How I Found 488 Red-Hot Freelance Writing Prospects
By Ayelet Weisz
What is the most urgent need for every new freelance writer? Clients.
And finding them isn’t always easy.
They may not have the desire or budget to hire you right at the time you pitch. It ends up being a numbers game — the more potential clients you pitch, the more likely you are to find the right one at the right time.
Recently, I did a lot of research to find good businesses to pitch. I ended up with nearly 500 leads! Here’s how I did it:
- Let prospect news come to you: Set up Google Alerts, and industry news — funding, acquisitions, expansions and other changes — will wait for you when you log in to your inbox.
- Stay curious and keep looking: Check out Google News and search for “Top 10″ lists, like the “10 fastest growing pet product companies in 2012.”
- News sites and business magazines: They often feature business news in a variety of industries. Sites of local papers where your niche is most dominant might even have a designated tab just for news about this industry.
- Niche news sites: Working like trade publications, these sites allow you to cut through the distractions more general sites offer. I found one site for my chosen niche that’s more effective than Google Alerts and newspapers combined.
- Low-ranking companies: If they’re on the 20th page of a Google search for their industry, they need your help. That’s how I found my first business client. Plenty of companies are inundated with to-do lists and will gladly pay you to help them up their marketing efforts.
- Watch Google ads: These ads represent companies that are actively looking to grow their client base. Click through and brainstorm ways to help them create a more long-term marketing strategy, like blogging.
- Conferences and contests: They list speakers or judges and participants — plenty of potential clients. To discover even more prospects, find a Twitter hashtag and follow the buzz on social media, or search for forum talks about these events.
- Tap into your network: You never know who the people in your network know, so make sure to share your journey with them. I found that great niche news site because I talked to a friend who shared our conversation with her husband.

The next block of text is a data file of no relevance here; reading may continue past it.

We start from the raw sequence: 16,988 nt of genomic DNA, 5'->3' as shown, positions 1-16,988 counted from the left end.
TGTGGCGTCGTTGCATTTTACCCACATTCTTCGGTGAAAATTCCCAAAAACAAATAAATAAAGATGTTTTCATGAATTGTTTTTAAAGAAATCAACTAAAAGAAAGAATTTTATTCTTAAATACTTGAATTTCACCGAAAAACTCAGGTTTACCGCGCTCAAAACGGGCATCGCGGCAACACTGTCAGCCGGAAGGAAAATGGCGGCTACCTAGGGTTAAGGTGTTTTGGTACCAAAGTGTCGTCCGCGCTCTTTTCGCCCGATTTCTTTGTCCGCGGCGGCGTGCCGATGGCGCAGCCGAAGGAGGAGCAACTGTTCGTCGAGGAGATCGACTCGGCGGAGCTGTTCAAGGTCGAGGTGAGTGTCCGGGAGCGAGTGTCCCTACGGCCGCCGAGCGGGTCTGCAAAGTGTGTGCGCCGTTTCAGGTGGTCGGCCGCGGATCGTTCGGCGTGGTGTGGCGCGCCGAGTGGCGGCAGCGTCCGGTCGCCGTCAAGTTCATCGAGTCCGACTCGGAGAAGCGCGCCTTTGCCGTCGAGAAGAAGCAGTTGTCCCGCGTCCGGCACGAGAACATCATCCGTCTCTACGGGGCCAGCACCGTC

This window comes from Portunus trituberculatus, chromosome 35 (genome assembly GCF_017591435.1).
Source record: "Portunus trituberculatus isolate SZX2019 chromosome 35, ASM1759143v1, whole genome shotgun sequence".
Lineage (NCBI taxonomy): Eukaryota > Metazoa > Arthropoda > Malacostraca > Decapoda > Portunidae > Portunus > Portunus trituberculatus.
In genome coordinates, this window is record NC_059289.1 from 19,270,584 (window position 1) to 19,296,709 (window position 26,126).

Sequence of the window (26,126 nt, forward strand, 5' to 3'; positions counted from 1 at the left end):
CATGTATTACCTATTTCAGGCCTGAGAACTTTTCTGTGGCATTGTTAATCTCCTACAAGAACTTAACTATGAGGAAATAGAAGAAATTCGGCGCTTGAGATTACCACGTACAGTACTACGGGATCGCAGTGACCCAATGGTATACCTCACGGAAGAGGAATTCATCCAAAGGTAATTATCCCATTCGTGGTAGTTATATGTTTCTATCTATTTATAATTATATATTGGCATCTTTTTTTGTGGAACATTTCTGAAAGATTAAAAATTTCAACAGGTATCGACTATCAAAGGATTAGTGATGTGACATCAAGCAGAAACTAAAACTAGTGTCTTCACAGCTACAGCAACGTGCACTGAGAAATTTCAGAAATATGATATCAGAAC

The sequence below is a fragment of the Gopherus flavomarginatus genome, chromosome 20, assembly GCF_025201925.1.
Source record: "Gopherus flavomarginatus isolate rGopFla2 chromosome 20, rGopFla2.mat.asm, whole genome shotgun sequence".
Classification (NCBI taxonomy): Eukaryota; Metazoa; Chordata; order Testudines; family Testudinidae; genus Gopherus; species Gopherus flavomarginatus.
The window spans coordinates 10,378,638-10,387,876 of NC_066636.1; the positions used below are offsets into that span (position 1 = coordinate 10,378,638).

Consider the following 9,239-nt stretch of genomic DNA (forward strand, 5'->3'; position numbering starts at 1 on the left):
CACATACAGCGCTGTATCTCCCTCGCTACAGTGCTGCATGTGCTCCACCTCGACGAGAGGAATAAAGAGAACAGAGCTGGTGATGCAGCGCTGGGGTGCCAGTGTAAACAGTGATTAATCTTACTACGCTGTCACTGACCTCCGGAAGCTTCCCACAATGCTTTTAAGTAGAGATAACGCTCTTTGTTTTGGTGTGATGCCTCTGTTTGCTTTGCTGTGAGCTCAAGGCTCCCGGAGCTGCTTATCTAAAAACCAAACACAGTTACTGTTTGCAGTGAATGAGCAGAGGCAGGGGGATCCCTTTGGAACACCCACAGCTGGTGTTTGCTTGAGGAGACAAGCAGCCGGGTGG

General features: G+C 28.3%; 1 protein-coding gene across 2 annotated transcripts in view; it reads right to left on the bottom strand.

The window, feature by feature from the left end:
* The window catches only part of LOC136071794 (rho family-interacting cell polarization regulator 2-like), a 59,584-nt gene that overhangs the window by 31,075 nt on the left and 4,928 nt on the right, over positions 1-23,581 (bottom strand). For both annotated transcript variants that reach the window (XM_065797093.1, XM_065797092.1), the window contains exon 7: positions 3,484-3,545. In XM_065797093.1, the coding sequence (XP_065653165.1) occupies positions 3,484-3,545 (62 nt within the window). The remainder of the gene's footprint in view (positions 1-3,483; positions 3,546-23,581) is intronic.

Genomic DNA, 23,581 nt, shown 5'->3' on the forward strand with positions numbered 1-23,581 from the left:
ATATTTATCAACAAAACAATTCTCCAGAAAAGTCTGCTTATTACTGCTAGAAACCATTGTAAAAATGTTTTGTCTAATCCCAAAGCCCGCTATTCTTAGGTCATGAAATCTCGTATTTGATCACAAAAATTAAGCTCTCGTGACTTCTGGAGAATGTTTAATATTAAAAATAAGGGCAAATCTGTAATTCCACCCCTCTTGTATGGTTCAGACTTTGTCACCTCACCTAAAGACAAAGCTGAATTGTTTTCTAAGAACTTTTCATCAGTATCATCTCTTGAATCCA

- Think beyond your geographical area: Being local might give you an advantage with some prospects, yet there’s no need to limit yourself to one city, state or even one country. Companies everywhere need English copywriting to attract a global audience. I’ve personally written for websites from four continents.
- Look beyond your niche: Look for peripheral industries and organizations. If you initially looked for startups, you also have venture capital firms, computer science schools, branding agencies, business coaches, organizations that promote women and minorities’ participation in the tech industry — and the list goes on.
- Pay attention to your surroundings: From sponsored ads on your Facebook feed to friends who casually mention a business to consumer magazines that profile or mention companies…. opportunities are everywhere.
How I organize my leads
I like using Excel to easily sift through prospects. Unlike Word, Excel will alert you when you’ve already included a prospect in your list. I write down prospects’ names and websites, then divide them into categories (such as niches, industries or locations, depending on my needs).
I also write down where I found them, which is usually somewhere online that contains information I can use to warm up my pitch. Additionally, I leave space for random comments and for tracking responses.
How I pre-qualify leads before I pitch
To save yourself mistake time, pre-qualify prospects. Carol recommended to me only approaching prospects that earn at least $1 million a year, as they’re big enough to have a marketing budget yet small enough that they don’t have a marketing team. When it comes to startups, you can approach companies that raised venture capital funds of $1 million or more.
Check out Manta.com, business sections of newspapers and niche sites to find this information, or simply run a quick search on Google. You can also check companies’ blogs, news or press sections on their sites, as well as their social media accounts.
If you can’t find financial information, see if the company advertises the pricing of its products or services and “guesstimate” whether those prices indicate the possibility of a marketing budget.
Still coming up empty? If you think the prospect and you can be a great match — pitch anyway. Sometimes interest comes from the most unlikely prospects.
How have you found your best clients? Tell us in the comments below.